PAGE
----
Ariane Sherine explains where the idea for the Atheist Bus Campaign came from and Polly Toynbee talks to Richard Dawkins about the word 'probably'
Link to this video:
http://www.guardian.co.uk/commentisfree/2009/jan/06/religion-atheism

Today, thanks to many Cif readers, the overall total raised for the Atheist Bus Campaign stands at a truly overwhelming £135,000, breaking our original target of £5,500 by over 2400%. Given this unexpected amount, I'm very excited to tell you that 800 buses – instead of the 30 we were initially aiming for – are now rolling out across the UK with the slogan, "There's probably no God. Now stop worrying and enjoy your life", in locations all over England, Scotland and Wales, including Manchester, Edinburgh, Glasgow, York, Cardiff, Devon, Leeds, Bristol and Aberdeen.

From today's launch, two hundred of the buses will run in London, because the campaign was originally started as a positive counter-response to the Jesus Said ads running on London buses in June 2008. These ads displayed the URL of a website which stated that non-Christians "will be condemned to everlasting separation from God and then you spend all eternity in torment in hell … Jesus spoke about this as a lake of fire prepared for the devil". Our rational slogan will hopefully reassure anyone who has been scared by this kind of evangelism.

In addition, we're running adverts on two further types of media. In my last Cif blog on the campaign, I asked Cif readers for ideas on alternative ways to spend the funds, and also for thoughts on different slogans. Commenters WoollyMindedLiberal, PaoloV and Catch22 suggested that we use quotes from famous freethinkers, and we've done just that: from Monday January 12, 1,000 tube cards will run on London Underground featuring atheist quotations from Douglas Adams, Albert Einstein, Emily Dickinson and Katharine Hepburn (see above), alongside the original campaign slogan.

An animated version of the slogan will also appear on two large LCD screens on Oxford Street (opposite Bond Street tube station), so that you can see the advert live without having to wait for an atheist bus. And, to thank all donors and show the strength of atheism in the UK, every ABC advertisement will contain the line "This advert was funded by public donations".

Amazingly, the campaign has now gone international. Spain's Union of Atheists and Freethinkers are launching buses across Barcelona today with a translation of our slogan, Italy's Union of Atheist, Agnostics and Rationalists are also planning to roll out atheist buses, while the American Humanist Association have been inspired to launch a campaign, and buses carrying their slogan "Why believe in a God? Just be good for goodness' sake" have now been running for over a month in Washington DC. Sadly, not every country has been so open to the idea: the Atheist Foundation of Australia tried to place the slogan "Atheism – celebrate reason" on buses, but were rejected by Australia's biggest outdoor advertising company.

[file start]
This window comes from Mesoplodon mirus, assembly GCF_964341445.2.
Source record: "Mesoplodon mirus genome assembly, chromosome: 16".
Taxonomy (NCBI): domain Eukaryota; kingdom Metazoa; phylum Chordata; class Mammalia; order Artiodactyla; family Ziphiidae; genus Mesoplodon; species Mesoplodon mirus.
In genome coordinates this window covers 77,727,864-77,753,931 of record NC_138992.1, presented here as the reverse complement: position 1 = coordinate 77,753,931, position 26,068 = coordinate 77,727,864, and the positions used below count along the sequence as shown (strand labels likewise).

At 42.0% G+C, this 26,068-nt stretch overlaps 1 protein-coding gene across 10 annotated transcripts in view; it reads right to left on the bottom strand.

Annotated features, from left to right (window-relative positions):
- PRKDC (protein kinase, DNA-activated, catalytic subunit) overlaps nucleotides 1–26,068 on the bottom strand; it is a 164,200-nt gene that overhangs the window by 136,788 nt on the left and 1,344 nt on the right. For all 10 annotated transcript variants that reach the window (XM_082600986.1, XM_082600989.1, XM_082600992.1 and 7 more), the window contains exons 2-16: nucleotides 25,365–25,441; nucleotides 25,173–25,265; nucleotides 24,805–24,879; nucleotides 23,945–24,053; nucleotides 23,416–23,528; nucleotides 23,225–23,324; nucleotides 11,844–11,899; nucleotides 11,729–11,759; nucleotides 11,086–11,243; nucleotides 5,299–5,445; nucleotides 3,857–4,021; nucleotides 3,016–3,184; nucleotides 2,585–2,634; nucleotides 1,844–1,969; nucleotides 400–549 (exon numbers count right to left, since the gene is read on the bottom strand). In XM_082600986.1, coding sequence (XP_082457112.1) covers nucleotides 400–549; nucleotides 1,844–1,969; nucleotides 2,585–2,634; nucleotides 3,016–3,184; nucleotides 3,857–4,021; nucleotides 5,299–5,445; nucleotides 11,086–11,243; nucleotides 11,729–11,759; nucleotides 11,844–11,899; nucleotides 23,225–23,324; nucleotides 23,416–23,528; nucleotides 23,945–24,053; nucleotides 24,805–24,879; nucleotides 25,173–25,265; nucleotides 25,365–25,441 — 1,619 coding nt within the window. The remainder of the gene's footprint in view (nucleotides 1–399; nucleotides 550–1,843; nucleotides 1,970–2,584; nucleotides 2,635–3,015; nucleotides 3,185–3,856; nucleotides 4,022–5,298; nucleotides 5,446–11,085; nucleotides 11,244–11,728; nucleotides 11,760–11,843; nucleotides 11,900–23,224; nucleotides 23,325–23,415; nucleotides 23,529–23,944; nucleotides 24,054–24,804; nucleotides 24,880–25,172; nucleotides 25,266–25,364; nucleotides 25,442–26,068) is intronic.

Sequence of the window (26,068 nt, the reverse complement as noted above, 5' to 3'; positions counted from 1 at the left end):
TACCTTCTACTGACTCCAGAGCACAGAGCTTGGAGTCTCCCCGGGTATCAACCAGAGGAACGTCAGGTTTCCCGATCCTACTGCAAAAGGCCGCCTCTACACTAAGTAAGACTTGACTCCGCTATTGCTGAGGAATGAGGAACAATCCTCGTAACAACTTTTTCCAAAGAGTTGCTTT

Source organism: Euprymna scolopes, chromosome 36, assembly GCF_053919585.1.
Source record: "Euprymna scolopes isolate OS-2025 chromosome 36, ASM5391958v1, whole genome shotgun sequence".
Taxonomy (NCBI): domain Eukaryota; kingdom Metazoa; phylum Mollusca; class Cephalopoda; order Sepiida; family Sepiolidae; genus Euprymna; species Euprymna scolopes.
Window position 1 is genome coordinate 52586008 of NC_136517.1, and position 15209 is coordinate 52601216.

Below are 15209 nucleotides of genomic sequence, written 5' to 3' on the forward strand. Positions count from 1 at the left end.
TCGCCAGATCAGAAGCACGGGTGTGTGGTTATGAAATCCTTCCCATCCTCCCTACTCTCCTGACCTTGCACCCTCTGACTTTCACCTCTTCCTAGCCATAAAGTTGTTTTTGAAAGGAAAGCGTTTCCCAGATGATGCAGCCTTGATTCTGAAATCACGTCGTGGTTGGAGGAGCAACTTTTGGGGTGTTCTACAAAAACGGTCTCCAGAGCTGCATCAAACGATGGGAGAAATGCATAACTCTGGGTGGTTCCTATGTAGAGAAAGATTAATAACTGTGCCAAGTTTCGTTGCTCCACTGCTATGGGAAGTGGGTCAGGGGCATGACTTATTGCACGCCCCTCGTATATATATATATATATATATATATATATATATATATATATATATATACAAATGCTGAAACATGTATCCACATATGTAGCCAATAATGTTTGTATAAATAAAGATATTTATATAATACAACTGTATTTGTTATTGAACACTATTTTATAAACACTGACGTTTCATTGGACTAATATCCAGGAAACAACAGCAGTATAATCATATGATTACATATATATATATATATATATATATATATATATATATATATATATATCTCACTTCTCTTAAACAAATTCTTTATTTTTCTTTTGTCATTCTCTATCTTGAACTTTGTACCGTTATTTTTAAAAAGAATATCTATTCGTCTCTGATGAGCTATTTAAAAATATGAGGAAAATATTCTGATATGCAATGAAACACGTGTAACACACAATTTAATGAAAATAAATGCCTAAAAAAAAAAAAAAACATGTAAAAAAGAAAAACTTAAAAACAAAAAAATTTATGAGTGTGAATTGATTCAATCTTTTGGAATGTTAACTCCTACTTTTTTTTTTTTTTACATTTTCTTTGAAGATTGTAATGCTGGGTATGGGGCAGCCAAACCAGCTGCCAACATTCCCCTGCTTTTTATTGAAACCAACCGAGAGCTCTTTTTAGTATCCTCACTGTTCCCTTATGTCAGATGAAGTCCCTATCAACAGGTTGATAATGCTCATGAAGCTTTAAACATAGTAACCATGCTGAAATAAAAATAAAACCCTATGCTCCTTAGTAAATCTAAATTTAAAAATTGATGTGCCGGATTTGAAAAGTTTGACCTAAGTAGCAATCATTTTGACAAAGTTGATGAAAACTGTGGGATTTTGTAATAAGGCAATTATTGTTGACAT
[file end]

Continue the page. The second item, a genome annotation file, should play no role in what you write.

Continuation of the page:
The campaign's success is thanks to Cif and Cif readers. If Matt Seaton hadn't allowed me to run with the idea here, and so many of you hadn't been so enthusiastic about it and donated generously to it, it would never have happened. There may be further campaign developments, and the campaign website and Facebook group will be regularly updated with the latest news; but for now, I hope you enjoy seeing the adverts on the streets, and that they brighten these bleak January days just a little bit. As Charlie Brooker – one of the first people to donate to the Atheist Bus Campaign – says: "Public transport in Britain suggests there isn't a God anyway, but in case anyone hasn't noticed, or feels isolated for thinking such a thing, this campaign should help." I hope it does.

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Comment by Chrys Stevenson on January 6, 2009 at 2:33pm
The Atheist Foundation of Australia quickly raised AUD $16,000 to fund a national bus campaign but, as the article above says, the proposed ads were rejected by APN Outdoor advertising. Several alternative slogans were submitted, but all were rejected. This is despite the fact that the company has previously placed religious advertising on buses.

David Nicholls, president of the Atheist Foundation of Australia has filed a complaint with Australia's Anti-Discrimination Tribunal.

On the positive side, the refusal of APN to place the Foundation's ads has generated a lot of publicity.

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